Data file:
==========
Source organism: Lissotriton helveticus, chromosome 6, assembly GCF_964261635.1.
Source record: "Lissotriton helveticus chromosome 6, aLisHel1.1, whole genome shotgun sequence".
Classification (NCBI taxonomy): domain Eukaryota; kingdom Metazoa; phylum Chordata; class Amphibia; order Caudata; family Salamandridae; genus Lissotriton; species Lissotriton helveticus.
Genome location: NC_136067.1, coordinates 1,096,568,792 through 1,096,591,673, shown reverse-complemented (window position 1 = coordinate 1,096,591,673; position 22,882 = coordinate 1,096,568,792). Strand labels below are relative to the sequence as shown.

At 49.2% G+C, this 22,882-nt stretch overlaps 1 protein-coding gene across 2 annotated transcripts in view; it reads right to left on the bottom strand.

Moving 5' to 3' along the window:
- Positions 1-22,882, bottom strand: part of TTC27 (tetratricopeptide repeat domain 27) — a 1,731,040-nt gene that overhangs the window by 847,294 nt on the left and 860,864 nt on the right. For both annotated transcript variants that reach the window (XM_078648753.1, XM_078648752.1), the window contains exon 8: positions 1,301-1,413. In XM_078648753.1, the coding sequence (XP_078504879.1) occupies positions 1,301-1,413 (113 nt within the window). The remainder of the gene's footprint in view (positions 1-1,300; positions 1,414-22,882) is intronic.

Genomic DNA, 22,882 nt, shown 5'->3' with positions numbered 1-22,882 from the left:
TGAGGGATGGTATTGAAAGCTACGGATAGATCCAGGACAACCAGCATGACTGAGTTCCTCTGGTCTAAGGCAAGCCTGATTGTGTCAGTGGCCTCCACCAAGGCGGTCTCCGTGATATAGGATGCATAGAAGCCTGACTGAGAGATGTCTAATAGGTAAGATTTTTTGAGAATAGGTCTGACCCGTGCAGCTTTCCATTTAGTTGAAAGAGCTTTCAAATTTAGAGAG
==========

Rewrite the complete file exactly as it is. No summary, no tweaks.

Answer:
Source organism: Lissotriton helveticus, chromosome 6, assembly GCF_964261635.1.
Source record: "Lissotriton helveticus chromosome 6, aLisHel1.1, whole genome shotgun sequence".
Classification (NCBI taxonomy): domain Eukaryota; kingdom Metazoa; phylum Chordata; class Amphibia; order Caudata; family Salamandridae; genus Lissotriton; species Lissotriton helveticus.
Genome location: NC_136067.1, coordinates 1,096,568,792 through 1,096,591,673, shown reverse-complemented (window position 1 = coordinate 1,096,591,673; position 22,882 = coordinate 1,096,568,792). Strand labels below are relative to the sequence as shown.

At 49.2% G+C, this 22,882-nt stretch overlaps 1 protein-coding gene across 2 annotated transcripts in view; it reads right to left on the bottom strand.

Moving 5' to 3' along the window:
- Positions 1-22,882, bottom strand: part of TTC27 (tetratricopeptide repeat domain 27) — a 1,731,040-nt gene that overhangs the window by 847,294 nt on the left and 860,864 nt on the right. For both annotated transcript variants that reach the window (XM_078648753.1, XM_078648752.1), the window contains exon 8: positions 1,301-1,413. In XM_078648753.1, the coding sequence (XP_078504879.1) occupies positions 1,301-1,413 (113 nt within the window). The remainder of the gene's footprint in view (positions 1-1,300; positions 1,414-22,882) is intronic.

Genomic DNA, 22,882 nt, shown 5'->3' with positions numbered 1-22,882 from the left:
TGAGGGATGGTATTGAAAGCTACGGATAGATCCAGGACAACCAGCATGACTGAGTTCCTCTGGTCTAAGGCAAGCCTGATTGTGTCAGTGGCCTCCACCAAGGCGGTCTCCGTGATATAGGATGCATAGAAGCCTGACTGAGAGATGTCTAATAGGTAAGATTTTTTGAGAATAGGTCTGACCCGTGCAGCTTTCCATTTAGTTGAAAGAGCTTTCAAATTTAGAGAG